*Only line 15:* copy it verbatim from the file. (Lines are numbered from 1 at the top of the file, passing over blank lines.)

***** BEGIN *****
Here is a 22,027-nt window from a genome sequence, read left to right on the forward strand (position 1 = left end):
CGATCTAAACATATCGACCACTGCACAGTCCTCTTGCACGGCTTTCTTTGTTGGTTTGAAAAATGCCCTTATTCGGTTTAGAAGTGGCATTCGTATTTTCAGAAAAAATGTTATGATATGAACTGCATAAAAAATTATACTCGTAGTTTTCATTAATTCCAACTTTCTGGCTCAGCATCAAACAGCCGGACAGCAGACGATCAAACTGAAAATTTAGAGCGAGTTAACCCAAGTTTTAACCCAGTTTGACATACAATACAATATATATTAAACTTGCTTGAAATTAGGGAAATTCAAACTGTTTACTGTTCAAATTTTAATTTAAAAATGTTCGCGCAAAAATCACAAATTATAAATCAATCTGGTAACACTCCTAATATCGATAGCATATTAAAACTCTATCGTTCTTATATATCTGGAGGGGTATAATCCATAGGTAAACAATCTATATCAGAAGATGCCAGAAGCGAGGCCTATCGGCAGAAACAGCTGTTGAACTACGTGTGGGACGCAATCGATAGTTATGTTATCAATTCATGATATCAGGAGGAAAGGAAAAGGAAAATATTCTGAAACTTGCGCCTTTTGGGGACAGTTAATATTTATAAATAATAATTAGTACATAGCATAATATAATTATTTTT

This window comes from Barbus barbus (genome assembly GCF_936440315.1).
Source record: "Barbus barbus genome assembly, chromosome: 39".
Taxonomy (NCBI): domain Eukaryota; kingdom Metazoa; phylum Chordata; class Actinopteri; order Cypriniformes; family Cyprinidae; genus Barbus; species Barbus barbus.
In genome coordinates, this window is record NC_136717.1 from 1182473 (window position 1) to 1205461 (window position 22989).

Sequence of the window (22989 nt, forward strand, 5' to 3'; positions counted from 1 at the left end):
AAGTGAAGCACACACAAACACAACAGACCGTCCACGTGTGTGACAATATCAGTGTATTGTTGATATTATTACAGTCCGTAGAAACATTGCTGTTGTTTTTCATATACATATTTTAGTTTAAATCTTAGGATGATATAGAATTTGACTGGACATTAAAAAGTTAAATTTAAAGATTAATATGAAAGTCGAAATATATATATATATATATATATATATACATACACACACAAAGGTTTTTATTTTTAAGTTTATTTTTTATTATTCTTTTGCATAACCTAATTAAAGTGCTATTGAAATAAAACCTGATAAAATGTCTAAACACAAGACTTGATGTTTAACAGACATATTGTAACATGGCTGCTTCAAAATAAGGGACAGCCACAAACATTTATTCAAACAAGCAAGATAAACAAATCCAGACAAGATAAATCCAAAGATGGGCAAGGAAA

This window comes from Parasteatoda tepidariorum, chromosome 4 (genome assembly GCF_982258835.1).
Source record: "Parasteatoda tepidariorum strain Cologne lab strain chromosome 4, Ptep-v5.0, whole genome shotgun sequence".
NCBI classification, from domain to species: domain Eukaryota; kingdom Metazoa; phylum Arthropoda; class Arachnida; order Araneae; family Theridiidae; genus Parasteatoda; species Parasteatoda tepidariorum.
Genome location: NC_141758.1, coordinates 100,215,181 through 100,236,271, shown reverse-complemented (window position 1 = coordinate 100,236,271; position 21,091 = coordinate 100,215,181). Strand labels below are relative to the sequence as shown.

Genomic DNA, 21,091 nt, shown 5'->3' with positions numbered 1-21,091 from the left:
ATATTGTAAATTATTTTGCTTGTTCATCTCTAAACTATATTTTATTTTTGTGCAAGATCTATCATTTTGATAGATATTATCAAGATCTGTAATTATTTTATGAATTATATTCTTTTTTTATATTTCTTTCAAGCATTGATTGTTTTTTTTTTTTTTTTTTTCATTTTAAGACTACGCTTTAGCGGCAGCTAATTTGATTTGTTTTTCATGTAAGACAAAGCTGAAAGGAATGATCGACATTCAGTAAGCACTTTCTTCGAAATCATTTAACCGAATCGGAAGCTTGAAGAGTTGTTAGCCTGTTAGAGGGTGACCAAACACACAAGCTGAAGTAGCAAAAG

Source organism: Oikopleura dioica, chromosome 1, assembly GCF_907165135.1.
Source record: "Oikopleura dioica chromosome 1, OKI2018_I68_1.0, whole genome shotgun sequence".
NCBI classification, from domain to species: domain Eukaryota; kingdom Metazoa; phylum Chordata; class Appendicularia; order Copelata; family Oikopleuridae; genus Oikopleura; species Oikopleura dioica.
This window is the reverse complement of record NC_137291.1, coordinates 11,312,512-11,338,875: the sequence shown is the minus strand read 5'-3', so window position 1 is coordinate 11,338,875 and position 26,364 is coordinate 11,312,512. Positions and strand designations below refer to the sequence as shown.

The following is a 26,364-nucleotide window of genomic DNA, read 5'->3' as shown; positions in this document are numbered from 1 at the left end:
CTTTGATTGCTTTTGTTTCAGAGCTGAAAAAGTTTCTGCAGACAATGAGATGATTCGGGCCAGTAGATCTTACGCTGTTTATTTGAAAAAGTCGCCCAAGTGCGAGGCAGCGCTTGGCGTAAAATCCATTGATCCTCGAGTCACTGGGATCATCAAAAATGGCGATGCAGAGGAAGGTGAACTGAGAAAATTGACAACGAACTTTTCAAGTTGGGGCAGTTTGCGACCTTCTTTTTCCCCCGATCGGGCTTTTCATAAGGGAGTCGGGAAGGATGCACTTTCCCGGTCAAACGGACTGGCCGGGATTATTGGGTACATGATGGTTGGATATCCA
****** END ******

Source organism: Oikopleura dioica, chromosome 1, assembly GCF_907165135.1.